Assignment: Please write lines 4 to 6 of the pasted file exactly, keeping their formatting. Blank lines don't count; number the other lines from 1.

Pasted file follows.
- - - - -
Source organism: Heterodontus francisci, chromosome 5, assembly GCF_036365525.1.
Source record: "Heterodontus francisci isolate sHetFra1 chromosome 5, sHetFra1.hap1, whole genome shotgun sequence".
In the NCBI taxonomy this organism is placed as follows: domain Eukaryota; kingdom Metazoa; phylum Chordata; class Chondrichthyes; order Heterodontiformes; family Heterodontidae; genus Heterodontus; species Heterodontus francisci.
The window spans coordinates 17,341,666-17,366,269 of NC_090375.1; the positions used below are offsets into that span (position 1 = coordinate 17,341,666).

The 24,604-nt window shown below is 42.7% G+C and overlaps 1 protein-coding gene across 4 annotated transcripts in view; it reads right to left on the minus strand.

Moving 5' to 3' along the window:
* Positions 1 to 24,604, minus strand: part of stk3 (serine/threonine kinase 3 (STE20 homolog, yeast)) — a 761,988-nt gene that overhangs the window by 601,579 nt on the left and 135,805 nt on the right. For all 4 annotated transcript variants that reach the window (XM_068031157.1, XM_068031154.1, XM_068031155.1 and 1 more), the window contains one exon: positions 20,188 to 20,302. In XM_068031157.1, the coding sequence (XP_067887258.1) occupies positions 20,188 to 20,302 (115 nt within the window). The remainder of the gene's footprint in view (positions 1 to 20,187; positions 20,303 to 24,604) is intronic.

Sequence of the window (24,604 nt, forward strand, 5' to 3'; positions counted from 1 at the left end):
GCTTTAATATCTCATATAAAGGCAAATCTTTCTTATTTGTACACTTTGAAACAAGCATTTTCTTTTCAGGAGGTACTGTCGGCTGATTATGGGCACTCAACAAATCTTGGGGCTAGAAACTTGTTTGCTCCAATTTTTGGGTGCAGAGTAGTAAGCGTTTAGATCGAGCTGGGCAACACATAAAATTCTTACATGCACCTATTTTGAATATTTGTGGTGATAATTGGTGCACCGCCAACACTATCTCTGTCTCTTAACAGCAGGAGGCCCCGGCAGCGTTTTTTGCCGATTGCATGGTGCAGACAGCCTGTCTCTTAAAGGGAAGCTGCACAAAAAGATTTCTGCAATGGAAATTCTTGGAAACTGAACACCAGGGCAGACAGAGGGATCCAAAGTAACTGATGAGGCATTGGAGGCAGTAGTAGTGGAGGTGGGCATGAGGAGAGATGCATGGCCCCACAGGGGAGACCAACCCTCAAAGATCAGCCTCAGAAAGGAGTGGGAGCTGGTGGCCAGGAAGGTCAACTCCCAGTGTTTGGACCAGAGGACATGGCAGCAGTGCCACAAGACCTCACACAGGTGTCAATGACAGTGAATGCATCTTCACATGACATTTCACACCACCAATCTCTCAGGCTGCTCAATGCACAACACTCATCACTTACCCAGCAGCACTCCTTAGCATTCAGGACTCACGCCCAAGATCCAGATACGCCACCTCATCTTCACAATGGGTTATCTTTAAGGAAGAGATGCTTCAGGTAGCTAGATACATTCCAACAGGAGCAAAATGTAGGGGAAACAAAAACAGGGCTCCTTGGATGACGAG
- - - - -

The window spans coordinates 17,341,666-17,366,269 of NC_090375.1; the positions used below are offsets into that span (position 1 = coordinate 17,341,666).

The 24,604-nt window shown below is 42.7% G+C and overlaps 1 protein-coding gene across 4 annotated transcripts in view; it reads right to left on the minus strand.

Moving 5' to 3' along the window: